Eighteen years a widower. I remember the day I became one so clearly. Oct. 30, 2003, early in the evening. Everybody Loves Raymond was playing on our 13-inch television. Heart attack. Aneurysm. Stroke. No one knows for sure.

I’m remarried now and happily so. It did get easier; it does change you. When a spouse dies, you become your grief. Time becomes a difficulty, something to dread, passing the day, warding off hideous thoughts. Every memory of your spouse gets worn out, slipping imperceptibly into an irrevocable past. Moments of desperation and moments of comfort slip into that past. And as soon as you feel a hint of hope, that unique, exquisite, personal kind of agony suddenly visits. Waves of sorrow wash over you. Some friends, especially occasional friends, will abandon you, and enduring relationships will change in unpredictable ways. This dismal tapestry shrouds tens of thousands of people every day — every day — in various levels of intensity. We should know how to behave around the bereaved by now, but we don’t because assuaging the bereaved is a skill that people, in general, lack (it certainly was never taught how to do it).

Also consider that witnessing the last breath and demise of a spouse compounds the grief, the guilt, the hopelessness — it also opens the door for PTSD, which, in my case, walked right in and made itself at home in my psyche. According to a study by the National Institutes of Health, “The bereavement period is associated with elevated risk for the onset of multiple psychiatric disorders. . . ,” including PTSD and other forms of psychopathology (https://www.ncbi.nlm.nih.gov/pmc/articles/PMC4119479/). In other words, the bereaved are sick and need our compassion to heal. These people, on the cusp of becoming a new, somber versions of themselves, are fragile and need help getting over, around, or through the bereavement barrier. Here are a few ways to care for widows and widowers:

  • If you know a widow or widower, shed a bunch of love on that person during holidays (not just Christmas). Make their new year a better one than the last.
  • Use genuine language. It helps for widows or widowers to hear that people are interested in their welfare, that someone wants to know how they are doing and what they need. If you get no response, you may feel rebuffed, but don’t ruminate on it. Remember that this is highly likely to be the survivor’s worst period of life.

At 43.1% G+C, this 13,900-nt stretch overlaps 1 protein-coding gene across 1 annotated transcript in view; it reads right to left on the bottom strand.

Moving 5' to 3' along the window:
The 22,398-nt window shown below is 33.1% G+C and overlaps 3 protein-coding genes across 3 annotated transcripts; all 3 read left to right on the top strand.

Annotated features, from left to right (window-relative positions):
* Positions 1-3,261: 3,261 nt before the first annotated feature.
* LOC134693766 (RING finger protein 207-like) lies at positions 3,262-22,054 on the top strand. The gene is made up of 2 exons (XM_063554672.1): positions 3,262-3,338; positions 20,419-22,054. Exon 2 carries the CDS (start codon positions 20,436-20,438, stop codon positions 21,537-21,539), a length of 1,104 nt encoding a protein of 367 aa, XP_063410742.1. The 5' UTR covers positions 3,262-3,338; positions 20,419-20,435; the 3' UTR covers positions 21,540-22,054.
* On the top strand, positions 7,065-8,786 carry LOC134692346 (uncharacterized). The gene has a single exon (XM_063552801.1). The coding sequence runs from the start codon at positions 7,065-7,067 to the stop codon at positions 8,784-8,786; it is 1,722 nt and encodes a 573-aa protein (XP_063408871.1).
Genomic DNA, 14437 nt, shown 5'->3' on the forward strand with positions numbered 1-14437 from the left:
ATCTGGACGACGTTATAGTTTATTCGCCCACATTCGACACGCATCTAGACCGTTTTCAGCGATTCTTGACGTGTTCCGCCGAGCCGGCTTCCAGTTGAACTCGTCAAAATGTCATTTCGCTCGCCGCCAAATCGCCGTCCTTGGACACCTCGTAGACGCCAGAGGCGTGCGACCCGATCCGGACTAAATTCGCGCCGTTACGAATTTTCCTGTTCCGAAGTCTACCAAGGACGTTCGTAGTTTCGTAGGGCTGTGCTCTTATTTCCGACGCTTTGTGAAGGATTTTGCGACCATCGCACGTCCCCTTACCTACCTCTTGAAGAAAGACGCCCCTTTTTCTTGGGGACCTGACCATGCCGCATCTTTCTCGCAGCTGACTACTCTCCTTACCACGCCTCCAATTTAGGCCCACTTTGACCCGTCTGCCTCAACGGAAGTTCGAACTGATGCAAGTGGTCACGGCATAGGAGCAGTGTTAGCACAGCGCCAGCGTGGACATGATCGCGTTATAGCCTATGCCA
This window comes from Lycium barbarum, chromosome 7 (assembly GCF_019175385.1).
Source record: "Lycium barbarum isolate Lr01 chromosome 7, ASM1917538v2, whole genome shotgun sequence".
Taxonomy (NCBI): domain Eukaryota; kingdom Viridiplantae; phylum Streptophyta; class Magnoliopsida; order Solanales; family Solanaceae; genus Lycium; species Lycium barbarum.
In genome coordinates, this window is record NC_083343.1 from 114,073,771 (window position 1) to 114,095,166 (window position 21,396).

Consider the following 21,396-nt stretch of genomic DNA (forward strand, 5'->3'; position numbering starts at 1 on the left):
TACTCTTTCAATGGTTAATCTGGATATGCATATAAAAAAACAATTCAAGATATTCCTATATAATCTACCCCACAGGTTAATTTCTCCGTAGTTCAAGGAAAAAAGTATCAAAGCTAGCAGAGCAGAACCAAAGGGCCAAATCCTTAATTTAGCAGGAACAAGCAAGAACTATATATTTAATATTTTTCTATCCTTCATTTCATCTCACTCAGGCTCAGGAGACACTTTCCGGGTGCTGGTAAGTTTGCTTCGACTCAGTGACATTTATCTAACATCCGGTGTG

• If a widow or widower is looping the memory of the event (amplifying feelings of helplessness and guilt), encourage her or him to take EMDR therapy (Eye Movement Desensitization and Reprocessing). I took the therapy, and it worked wonderfully (see “PTSD Following Sudden Bereavement,” https://sudden.org/tools/meet-the-expert-ptsd-following-sudden-bereavement/). Cognitive behavioral therapy (CBT) is another way for the bereft to cope with sudden loss. I hired both a psychologist and a psychiatrist (who is a doctor who can prescribe medication), to “fix” my broken brain. The psychologist talked to me and presented methods of pulling out the dents. The psychiatrist prescribed short-term antidepressants. Both were indispensable during my recovery. Encourage the bereft to seek medical intervention should traumatic grief overtake them.
  • Try coaxing the bereft to talk about the event. Say, “I would like to talk to you about it. Do you want to talk about it?” because the one who survives the death of a spouse may reluctantly learn that most people you meet (excluding loved ones) would rather carry on than dwell in an unhappy past. Talk to them. Draw them out of the darkness. When someone asks the survivor to talk about it, that news of support frees thoughts that have been piling up and haunting body and brain, especially around the holidays.
  • Monitor the progress of a widow or widower. Progress may be slow or sporadic, but praise the bereft for any progress at all and offer help if there is no progress.
  • Encourage them to get out. Take them to church if a widow or widower is religious: church, synagogue, mosque, or other house of worship and prayer (or at least make sure that he or she has a ride).
  • Encourage them to join support groups, chats, and discussion groups (see https://www.joincake.com/blog/widow-support-groups/ for a good discussion of accessible virtual groups). The folks at WidowNet have wonderful resources at http://www.widownet.org/, including discussion boards.

Bradford Connatser develops software, as well as writes and edits technical documents. He has contributed to the field of technical and science communication, having published dozens of articles in leading trade magazines and scholarly journals. He is a survivor of losing a spouse and an evangelist for compassion for the needy. He lives and works in Roseburg, where he works with wood, plays the drums, and enjoys the scenery.

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Bradford, thank you. This is lovely, poignant, and practical. We ought all to bookmark it for the nearly inevitable times we'll need it for ourselves or those we love.

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